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Sarah Kendall: One-Seventeen review

| Comedy, Spoken Word | 24/05/2018

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Rating:

Ian Cater, Chief Features Writer and Reviewer

Kendall’s journey through time and space leaves you laughing and moved in her most personal work to date.

The last time I saw Sarah Kendall perform live was at the 2016 Edinburgh Fringe, where she delivered Shaken – one of three powerful tales to formed her subsequent hit BBC Radio 4 Australian Trilogy series.  But while impressed by her engaging storytelling, I felt her brusqueness – exacerbated by the boisterous weekend Edinburgh crowd – lessened the impact of her message.

Two years on, that criticism can no longer be levelled.  Despite enduring a difficult time personally, Kendall’s become a much warmer performer, willing to share more personal material in new show One-Seventeen.

As with her previous work, One-Seventeen links the past with the present, but now there’s greater frankness when discussing the latter.  Kendall’s retained her no-nonsense delivery and caustic comedic tongue, but the more intimate moments – when she airs worries about motherhood and the fragility of life – draw the audience deeper into her narrative and help even the lower-brow punchlines to land (the best example being a playful twist to a story about a seemingly deluded grandmother).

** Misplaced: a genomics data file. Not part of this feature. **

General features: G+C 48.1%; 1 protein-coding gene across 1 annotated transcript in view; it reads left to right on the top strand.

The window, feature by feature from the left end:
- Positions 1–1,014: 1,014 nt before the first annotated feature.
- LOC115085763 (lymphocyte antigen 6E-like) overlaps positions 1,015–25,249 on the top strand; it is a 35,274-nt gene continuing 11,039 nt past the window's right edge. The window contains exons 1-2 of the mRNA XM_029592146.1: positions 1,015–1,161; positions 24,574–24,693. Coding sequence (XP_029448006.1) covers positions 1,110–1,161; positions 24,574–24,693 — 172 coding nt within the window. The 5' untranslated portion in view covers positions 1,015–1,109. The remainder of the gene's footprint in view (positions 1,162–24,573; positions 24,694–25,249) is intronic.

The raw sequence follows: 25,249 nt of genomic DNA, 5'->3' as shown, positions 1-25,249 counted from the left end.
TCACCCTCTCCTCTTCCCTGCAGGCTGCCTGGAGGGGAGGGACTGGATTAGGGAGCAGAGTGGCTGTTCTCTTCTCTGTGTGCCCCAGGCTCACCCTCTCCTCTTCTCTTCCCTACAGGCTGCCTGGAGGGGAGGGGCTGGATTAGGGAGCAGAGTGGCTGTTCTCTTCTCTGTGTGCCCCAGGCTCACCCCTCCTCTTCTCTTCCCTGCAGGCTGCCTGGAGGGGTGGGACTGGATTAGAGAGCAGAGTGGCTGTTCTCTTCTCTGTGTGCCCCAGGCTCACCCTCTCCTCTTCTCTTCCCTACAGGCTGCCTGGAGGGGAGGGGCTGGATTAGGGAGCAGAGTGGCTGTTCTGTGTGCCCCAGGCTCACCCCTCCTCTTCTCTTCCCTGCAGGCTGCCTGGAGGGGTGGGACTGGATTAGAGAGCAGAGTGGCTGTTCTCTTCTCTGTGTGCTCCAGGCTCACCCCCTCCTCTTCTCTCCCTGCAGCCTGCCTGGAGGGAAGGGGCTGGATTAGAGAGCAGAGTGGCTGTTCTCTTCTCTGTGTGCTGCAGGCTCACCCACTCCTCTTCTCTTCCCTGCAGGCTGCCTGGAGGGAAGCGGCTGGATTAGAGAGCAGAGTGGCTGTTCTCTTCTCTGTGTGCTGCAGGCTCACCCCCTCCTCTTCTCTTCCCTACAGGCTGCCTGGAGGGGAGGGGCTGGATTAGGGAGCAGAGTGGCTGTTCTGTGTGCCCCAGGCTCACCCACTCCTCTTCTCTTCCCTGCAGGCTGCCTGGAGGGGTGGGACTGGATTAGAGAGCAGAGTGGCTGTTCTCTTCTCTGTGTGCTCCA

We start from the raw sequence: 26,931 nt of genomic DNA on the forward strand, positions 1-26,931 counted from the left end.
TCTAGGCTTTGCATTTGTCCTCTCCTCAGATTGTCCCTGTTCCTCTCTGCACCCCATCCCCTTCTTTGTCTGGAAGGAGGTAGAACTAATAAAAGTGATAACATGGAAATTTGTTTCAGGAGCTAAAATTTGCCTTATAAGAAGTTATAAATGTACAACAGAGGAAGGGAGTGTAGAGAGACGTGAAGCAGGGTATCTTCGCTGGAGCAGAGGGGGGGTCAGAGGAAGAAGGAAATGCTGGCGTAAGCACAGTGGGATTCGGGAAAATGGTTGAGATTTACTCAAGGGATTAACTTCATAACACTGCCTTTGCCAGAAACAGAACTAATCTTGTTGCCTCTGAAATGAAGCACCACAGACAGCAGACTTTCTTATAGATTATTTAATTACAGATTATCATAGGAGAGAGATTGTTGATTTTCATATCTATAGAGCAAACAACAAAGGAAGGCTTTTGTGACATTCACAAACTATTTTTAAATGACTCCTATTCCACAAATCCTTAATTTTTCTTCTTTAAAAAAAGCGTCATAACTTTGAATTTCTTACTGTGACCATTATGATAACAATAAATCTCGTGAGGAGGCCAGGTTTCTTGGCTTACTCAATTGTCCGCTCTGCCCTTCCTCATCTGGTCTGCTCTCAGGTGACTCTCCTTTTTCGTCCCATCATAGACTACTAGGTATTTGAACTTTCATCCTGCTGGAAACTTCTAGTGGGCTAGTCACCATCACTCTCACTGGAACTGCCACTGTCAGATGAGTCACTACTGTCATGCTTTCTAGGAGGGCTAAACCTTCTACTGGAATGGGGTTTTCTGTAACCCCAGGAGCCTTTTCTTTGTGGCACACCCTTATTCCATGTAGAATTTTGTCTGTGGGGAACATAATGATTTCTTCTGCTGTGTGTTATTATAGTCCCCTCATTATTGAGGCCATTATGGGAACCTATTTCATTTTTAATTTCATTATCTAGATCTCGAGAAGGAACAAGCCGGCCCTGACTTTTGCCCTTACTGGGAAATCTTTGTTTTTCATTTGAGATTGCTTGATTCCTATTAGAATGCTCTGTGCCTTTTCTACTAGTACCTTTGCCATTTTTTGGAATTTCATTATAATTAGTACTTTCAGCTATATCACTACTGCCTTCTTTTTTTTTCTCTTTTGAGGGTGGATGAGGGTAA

The show focuses on chance, specifically how people view events through a prism of good or bad luck depending on their personality.  Kendall explains how her father’s hard-wired to spot good luck, whereas her volatile mother – whose screeches Kendall mimics hilariously – sees only bad omens.  Handily, these genes have allowed Kendall to recognise both and not to judge either too harshly.

Taking a detached view of the slings and arrows of life, she weaves a path through her past to tell stories (from car crashes and doctors’ diagnoses to fetid hamsters and nighttime defecations) that each – in some way – represented forks in the road for her family.  The show moves backwards and forwards in time, but the signposts are so clear – and impressions of the protagonists so vivid – that it never becomes confusing.  And the show avoids over-stretching: Kendall eschews trying to get into the heads of her characters, preferring to select certain acts and words which perhaps reveal even more about them.

Astronomy forms a running theme – from her parents’ unsuccessful attempts to spot Halley’s Comet in 1986 to her autistic son’s more recent love of spaceships and astronauts – while the narrative gradually debunks its often confused-for companion, astrology.  Because Kendall ultimately concludes in her moving final monologue – a fittingly powerful ending to the piece – that we are all just here by chance and could at any moment disintegrate like the Challenger Space Shuttle.

Kendall’s storytelling skills are more durable.  The spiky Antipodean edge will always remain.  But at key stages, her armour evaporates and we see a passionate mother, caring daughter and supportive friend.  In other words, someone you could listen to for hours, if you were so fortunate.

Sarah Kendall performed ‘One-Seventeen’ at Soho Theatre between 15th and 19th May 2018 and is returning to London to perform at the Underbelly Festival on 3rd June (get tickets here).  For more information, follow Sarah on Twitter @Sarah_Kendall.

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